There were no code reds or code oranges in Arab capitals. They existed in a permanent state of code red, their people cringing beneath “emergency laws” imposed by dictators supported by the West, legislation even more iniquitous than those our European political masters now wish to impose on us. Of course, since the Iraqi catastrophe, we like to use local militia forces to do the dying for us. So the Kurds become our foot soldiers against Isis, or the Iraqi Shia militias or the Iranians or – though we must not admit this – the Syrian army and the Lebanese Hezbollah.
Isis has weirdly replicated this gruesome policy. However many atrocities in Europe have been committed by men who have supposedly been “radicalised” in Syria, the killers have usually been local proxies; British Muslims in the UK, French Muslims who were citizens of France or residents of Belgium. The significance of this – that Isis clearly intends to provoke a civil war within Europe, especially between France's huge Algerian-origin Muslims and the police and political elite of France – has been spoken of in whispers. Indeed, much of the media coverage of the Paris massacres has often avoided the very word Muslim.
Just as any incomprehension we express about the borderless world into which the Arabs think they are moving carries no reference to that most borderless of Middle East nations, Israel. Arthur Balfour's declaration, which gave the UK's support to a Jewish homeland in Palestine during the same war that Mr Sykes and M. Georges-Picot were plotting to divide up the Arab world, anticipated new frontiers within Palestine itself, borders which, to this day, are largely undefined. Israel's internationally recognised frontiers are ignored by the Israeli government itself because it will not even say where its eastern border lies. Is it along the old Jerusalem frontline? Is it along the grotesque Israeli wall that has effectively stolen West Bank Palestinian land? Does the state of Israel include every Jewish colony built on land thieved from the Palestinians of the West Bank? Or does it run along the entire length of the Jordan river, thus destroying any Palestinian state that might ever exist? When Israelis ask their critics to acknowledge Israel's right to exist, they should be requested to state which particular Israel they are talking about: the legal one recognised by the UN – or “Israel proper” as we call it – or an Israel that includes the entire West Bank, or “Israel improper” as we assuredly do not call it?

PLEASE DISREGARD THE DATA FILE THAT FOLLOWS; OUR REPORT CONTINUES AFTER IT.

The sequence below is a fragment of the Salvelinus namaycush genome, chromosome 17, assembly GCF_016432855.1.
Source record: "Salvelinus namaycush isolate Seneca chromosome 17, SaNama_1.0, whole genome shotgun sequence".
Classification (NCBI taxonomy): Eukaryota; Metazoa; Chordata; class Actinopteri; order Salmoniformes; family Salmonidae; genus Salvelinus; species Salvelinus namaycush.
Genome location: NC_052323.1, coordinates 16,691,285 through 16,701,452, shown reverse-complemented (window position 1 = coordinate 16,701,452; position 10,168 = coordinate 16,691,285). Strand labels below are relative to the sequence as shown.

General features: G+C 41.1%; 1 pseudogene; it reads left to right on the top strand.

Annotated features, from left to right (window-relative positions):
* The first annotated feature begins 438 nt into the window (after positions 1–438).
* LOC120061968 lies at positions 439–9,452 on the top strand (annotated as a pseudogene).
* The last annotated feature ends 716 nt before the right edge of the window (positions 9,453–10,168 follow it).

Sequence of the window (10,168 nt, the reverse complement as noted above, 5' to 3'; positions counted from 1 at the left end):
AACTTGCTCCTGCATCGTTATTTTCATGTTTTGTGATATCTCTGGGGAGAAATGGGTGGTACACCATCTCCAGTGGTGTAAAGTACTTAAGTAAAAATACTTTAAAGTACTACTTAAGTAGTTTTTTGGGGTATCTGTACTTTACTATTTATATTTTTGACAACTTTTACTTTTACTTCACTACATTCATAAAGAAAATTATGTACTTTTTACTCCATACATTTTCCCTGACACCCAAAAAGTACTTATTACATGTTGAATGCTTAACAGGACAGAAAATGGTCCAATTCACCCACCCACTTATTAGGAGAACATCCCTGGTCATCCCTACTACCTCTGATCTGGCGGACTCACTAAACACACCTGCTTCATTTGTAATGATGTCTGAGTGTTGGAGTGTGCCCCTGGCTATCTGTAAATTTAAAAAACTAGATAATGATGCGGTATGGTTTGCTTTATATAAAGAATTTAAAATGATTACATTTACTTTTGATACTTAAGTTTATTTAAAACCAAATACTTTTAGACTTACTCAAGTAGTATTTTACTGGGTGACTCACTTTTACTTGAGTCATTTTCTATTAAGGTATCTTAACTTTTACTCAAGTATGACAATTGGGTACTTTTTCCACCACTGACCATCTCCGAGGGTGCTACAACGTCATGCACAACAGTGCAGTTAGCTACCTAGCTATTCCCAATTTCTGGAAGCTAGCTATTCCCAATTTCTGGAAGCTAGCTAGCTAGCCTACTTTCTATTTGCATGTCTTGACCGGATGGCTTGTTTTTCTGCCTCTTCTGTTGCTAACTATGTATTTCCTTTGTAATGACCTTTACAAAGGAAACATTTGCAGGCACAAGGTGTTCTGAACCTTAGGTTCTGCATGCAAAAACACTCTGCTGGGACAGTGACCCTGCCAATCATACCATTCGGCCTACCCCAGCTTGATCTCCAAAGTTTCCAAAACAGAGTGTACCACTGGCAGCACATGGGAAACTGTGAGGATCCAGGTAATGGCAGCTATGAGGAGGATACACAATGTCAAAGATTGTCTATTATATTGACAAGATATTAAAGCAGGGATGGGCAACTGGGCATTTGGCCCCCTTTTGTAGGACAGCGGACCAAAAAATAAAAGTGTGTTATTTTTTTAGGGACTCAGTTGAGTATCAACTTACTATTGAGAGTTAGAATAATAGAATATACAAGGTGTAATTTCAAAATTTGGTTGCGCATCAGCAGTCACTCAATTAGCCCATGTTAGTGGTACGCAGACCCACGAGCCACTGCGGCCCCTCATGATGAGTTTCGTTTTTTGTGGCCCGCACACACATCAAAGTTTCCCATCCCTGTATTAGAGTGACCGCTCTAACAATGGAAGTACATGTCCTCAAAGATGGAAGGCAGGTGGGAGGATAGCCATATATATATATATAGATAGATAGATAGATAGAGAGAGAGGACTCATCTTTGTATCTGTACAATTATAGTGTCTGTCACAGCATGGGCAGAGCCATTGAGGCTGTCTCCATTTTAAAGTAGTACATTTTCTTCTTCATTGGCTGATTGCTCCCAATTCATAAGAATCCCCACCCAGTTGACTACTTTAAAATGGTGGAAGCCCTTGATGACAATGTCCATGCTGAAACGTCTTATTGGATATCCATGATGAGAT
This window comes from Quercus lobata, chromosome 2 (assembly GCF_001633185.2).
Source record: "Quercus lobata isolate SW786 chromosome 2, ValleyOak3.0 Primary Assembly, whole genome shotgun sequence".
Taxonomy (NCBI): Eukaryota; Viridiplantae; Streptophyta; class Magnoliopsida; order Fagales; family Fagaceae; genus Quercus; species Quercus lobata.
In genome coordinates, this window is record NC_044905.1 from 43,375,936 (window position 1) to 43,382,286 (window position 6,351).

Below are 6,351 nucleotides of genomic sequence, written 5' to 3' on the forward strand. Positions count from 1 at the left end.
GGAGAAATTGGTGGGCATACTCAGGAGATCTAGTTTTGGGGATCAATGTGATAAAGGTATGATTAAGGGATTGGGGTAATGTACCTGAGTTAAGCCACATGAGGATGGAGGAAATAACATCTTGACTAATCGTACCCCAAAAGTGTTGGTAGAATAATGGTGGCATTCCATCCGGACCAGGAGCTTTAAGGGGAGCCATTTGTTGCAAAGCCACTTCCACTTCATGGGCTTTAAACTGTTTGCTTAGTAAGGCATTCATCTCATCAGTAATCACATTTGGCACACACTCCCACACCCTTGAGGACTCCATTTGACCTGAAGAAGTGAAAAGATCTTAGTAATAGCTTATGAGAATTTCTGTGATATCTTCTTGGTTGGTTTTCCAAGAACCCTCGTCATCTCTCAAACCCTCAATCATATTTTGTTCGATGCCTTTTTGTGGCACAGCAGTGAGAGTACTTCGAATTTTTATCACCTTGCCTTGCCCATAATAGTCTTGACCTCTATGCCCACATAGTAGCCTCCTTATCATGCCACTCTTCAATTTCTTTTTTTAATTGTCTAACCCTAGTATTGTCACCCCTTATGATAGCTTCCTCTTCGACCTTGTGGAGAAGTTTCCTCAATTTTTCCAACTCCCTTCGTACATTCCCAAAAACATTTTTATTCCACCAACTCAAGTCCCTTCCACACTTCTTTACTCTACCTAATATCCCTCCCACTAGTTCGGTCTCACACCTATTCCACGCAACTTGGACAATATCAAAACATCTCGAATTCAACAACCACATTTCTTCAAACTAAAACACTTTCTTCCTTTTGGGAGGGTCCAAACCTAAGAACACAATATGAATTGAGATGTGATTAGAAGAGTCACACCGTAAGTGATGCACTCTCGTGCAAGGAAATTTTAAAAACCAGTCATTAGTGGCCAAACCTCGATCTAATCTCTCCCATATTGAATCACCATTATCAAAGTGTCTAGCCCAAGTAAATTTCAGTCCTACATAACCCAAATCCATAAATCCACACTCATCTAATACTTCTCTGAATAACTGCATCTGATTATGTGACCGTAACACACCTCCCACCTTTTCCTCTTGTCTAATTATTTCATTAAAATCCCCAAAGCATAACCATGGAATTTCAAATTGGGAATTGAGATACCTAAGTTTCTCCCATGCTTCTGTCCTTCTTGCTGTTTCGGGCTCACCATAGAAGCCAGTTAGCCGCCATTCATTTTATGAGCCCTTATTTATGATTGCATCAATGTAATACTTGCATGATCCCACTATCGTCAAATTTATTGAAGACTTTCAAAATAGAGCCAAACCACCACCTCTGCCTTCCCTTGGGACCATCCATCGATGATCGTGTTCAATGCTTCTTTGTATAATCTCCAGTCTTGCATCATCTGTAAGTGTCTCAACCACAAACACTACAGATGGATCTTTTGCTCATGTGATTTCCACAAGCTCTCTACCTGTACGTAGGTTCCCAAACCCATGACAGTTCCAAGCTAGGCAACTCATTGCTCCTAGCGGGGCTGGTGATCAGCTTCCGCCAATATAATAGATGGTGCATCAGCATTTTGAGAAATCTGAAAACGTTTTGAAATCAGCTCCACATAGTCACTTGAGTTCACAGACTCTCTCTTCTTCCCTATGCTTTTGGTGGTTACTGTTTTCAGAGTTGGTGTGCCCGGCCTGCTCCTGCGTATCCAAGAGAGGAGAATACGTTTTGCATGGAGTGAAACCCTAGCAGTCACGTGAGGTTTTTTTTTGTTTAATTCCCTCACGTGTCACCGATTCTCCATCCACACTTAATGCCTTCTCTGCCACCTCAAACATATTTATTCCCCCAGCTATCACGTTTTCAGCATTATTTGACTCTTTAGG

Our support for an Israel that has not told us the location of its eastern border runs logically alongside our own refusal to recognise – unless it suits us – the frontiers of the Arab world. It is, after all, we who are allowed to draw “lines in the sand” or “red lines”. It is we Europeans who decide where civilisations begin and end. It is the Prime Minister of Hungary who decides exactly where he will draw up his forces to defend “Christian civilisation”. It is we Westerners who have the moral probity to decide whether national sovereignty in the Middle East should be obeyed or abused.
But when the Arabs themselves decide to dispense with the whole fandango and seek their future in “our” lands rather than “their” lands, this policy breaks down. Indeed, it is extraordinary how easily we forget that the greatest frontier-breaker of modern times was himself a European, who wanted to destroy the Jews of Europe but who might well – given his racist remark about Muslims in Mein Kampf – have continued his holocaust to include the Arabs. We even have the nerve to call the murderers of Paris “fascislamists”, as the great French pseudo-philosopher Bernard-Henri Levy has just written in the press. Nazis Isis undoubtedly are – but the moment we utilise the word “Islam” in this context, we are painting the swastika across the Middle East. Levy demands more assistance to “our Kurdish allies” because the alternative is that “no boots on their ground means more blood on ours”.
But that's what George W Bush and Tony Blair told us before marching into the graveyard of Iraq in 2003. We are always declaring ourselves “at war”. We are told to be merciless. We must invade “their” territory to stop them invading ours. But the days are long gone when we can have foreign adventures and expect to be safe at home. New York, Washington, Madrid, London, Paris all tell us that. Perhaps if we spoke more of “justice” – courts, legal process for killers, however morally repugnant they may be, sentences, prisons, redemption for those who may retrieve their lost souls from the Isis midden – we would be a little safer in our sceptered continent. There should be justice not just for ourselves or our enemies, but for the peoples of the Middle East who have suffered this past century from the theatre of dictatorships and cardboard institutions we created for them – and which have helped Isis to thrive.